I'm not particularly religious and am in good health, so I personally can't relate to seeing my life slip away, but to infer that people in their 20s/30s don't think about or understand the "life after me" dynamic is just not accurate.

A lady that graduated high school a few years before me (so early 30s) recently passed from a fairly long bout with cancer. Another couple I went to church with about five years ago had a son that had some exotic disease and was in and out of a prestigious children's hospital for many years before passing. Just over the last month, I've had one friend and one high school classmate either die or end up in hospice. Granted, people who are dying in their 20s/30s are often dying suddenly or because of their own vices, but there are those who do end up sick and I'm certain can relate quite well.
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Old 12-30-2015, 11:42 AM
 
Location: SoCal
13,229 posts, read 6,335,450 times
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I hope they remember my ribs, their parents have told me I've spoiled them with my home cooking, especially ribs. They have not ordered them in restaurant because they have not able to have better experience, especially here in California. I've created blog or tumbler to tell them exactly how I do my ribs. I hope that's how they remember me.
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Old 12-30-2015, 10:22 PM
 
Location: Florida Gulf Coast
4,406 posts, read 5,926,580 times
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Quote:
Originally Posted by Serious Conversation View Post
I went back home for Christmas and talked to 3/4 of my remaining grandparents. I'm 29 and only one is dead, and he died when I was 23, so I've had all my grandparents well into adulthood.

I went to see my father's parents, his dad was a lifelong severe alcoholic, and his mother seems to be mentally slipping. They're both 80 and 81. He's mentally fine, but she'll prattle on about how the grandchildren will do after her, how she wants her final wishes, how she feels like the Lord is coming back soon, etc. She seems to be talking about her death and the end of the world as if they are absolutely imminent, but she has no serious health problems to my knowledge other than some bad knees.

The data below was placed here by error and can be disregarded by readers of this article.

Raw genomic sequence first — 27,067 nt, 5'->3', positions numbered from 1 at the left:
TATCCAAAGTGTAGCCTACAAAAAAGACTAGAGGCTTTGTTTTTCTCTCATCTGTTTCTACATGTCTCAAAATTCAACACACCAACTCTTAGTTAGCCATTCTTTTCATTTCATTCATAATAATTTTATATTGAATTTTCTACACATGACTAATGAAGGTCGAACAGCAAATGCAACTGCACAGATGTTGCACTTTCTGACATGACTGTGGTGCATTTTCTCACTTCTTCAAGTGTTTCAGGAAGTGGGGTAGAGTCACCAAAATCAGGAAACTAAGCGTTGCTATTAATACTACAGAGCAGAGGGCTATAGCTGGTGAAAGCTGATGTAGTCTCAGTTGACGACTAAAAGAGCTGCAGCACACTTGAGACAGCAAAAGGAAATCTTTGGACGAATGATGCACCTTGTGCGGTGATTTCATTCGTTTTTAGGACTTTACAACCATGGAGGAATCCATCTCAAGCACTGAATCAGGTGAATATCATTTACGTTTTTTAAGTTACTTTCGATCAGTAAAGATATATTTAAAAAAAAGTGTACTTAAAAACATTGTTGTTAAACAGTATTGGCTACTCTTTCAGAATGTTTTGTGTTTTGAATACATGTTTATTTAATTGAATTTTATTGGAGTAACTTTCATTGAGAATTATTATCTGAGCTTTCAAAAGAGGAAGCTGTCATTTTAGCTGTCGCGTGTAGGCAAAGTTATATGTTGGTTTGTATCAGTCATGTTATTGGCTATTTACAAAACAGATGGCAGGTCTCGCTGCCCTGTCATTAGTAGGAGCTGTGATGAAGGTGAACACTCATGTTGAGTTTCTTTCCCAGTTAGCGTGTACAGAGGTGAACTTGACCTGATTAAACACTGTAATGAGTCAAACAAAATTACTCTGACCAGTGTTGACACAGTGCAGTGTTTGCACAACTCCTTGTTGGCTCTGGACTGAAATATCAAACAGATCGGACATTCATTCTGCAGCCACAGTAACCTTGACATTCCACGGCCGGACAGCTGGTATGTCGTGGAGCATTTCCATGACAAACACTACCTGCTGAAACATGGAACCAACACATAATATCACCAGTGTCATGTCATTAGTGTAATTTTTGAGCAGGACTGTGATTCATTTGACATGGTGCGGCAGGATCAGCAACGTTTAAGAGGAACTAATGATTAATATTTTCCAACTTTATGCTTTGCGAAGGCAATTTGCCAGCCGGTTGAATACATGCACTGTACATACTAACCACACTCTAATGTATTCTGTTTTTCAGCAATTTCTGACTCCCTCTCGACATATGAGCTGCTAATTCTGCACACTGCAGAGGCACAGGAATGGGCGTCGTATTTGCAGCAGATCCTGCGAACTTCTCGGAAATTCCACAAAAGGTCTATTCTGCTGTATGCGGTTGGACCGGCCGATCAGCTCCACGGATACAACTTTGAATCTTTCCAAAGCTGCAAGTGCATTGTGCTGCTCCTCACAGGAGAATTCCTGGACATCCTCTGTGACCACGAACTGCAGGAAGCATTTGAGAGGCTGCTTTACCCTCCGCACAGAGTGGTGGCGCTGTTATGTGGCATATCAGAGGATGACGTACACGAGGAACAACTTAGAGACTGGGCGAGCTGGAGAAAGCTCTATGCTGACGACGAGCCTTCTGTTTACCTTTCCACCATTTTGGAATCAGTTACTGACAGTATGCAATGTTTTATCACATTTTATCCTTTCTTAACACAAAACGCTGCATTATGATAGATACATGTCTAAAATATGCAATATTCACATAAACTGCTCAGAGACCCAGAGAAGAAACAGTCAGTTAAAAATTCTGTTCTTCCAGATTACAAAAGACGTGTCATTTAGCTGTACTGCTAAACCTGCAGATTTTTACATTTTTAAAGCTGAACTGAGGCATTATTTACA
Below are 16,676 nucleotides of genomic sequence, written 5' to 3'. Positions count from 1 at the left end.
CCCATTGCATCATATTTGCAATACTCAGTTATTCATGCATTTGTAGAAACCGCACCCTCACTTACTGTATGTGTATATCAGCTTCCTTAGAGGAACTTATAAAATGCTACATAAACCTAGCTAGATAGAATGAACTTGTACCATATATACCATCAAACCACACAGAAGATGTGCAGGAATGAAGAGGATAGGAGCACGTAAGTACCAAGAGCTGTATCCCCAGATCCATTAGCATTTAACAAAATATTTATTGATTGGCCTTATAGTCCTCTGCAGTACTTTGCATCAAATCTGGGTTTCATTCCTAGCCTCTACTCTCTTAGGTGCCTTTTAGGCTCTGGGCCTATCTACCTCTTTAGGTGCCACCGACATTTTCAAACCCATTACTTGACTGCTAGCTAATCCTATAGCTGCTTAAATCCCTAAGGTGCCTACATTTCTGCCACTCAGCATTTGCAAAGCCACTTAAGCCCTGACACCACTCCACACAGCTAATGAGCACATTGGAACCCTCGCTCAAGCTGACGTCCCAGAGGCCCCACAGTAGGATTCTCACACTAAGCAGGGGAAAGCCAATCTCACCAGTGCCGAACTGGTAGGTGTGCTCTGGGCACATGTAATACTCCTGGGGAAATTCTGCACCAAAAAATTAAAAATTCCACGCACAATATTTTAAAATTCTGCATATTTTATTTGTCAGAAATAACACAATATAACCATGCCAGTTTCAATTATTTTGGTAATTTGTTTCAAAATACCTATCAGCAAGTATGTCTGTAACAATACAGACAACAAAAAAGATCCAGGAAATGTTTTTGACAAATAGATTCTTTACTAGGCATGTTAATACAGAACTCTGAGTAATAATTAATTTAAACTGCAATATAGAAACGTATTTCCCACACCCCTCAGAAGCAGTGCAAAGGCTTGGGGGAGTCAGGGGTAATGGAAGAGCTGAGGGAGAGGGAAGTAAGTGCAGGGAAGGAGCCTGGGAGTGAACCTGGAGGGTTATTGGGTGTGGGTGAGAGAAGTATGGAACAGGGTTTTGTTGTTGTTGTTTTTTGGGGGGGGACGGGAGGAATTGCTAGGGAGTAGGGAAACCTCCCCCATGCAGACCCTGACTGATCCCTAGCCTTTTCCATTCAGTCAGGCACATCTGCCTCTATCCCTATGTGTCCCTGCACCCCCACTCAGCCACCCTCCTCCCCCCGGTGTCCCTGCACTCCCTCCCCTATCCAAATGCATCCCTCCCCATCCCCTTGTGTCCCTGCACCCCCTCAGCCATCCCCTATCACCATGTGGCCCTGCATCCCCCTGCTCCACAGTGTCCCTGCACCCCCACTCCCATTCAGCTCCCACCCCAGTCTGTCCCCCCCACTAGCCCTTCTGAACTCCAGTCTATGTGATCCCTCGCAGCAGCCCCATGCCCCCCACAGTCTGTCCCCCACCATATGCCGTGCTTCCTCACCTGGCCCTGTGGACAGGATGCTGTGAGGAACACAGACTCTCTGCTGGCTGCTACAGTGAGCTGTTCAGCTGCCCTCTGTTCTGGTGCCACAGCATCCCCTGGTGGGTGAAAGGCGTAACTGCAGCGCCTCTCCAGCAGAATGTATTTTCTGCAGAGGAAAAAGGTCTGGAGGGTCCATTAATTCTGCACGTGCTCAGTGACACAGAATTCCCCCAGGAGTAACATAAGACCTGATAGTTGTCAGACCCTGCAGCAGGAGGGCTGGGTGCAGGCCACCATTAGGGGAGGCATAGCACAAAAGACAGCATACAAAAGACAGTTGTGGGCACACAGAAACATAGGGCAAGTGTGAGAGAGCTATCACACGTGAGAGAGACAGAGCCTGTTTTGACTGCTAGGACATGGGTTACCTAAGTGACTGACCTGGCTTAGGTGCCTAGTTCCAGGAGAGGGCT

It just seems strange that she is so obsessed with her own demise and talking about it with her children and grandchildren endlessly. It's also hard to tell whether there even is much cognitive decline, as she's always just babbled on about the end of the world, talked in circles, etc.

Did you talk about your own decline/death with your grandchildren? How did the younger family react?
Hey, I've got the perfect job for you, or maybe this IS your job -- you know how some books have suggested "Book Club" questions at the end? That's what your questions remind me of. Always trying to stimulate a "serious conversation", you are. So now I am even more suspicious that you are compiling all this info for a book. Totally not normal for a 29-year-old to care about all these "senior" issues......
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Old 12-31-2015, 07:37 AM
 
4,481 posts, read 4,743,979 times
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Quote:
Originally Posted by Avalon08 View Post
Hey, I've got the perfect job for you, or maybe this IS your job -- you know how some books have suggested "Book Club" questions at the end? That's what your questions remind me of. Always trying to stimulate a "serious conversation", you are. So now I am even more suspicious that you are compiling all this info for a book. Totally not normal for a 29-year-old to care about all these "senior" issues......

How many have said this about the OP? YET.... people keep answering the questions. Many people are like cattle.
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Old 12-31-2015, 01:59 PM
 
Location: Near a river
16,042 posts, read 18,978,143 times
Reputation: 15649
Quote:
Originally Posted by Avalon08 View Post
Hey, I've got the perfect job for you, or maybe this IS your job -- you know how some books have suggested "Book Club" questions at the end? That's what your questions remind me of. Always trying to stimulate a "serious conversation", you are. So now I am even more suspicious that you are compiling all this info for a book. Totally not normal for a 29-year-old to care about all these "senior" issues......
He probably writes the "Next Avenue" series for the age 50+ crowd on PBS. Easy pickings here for his articles, as we bare all.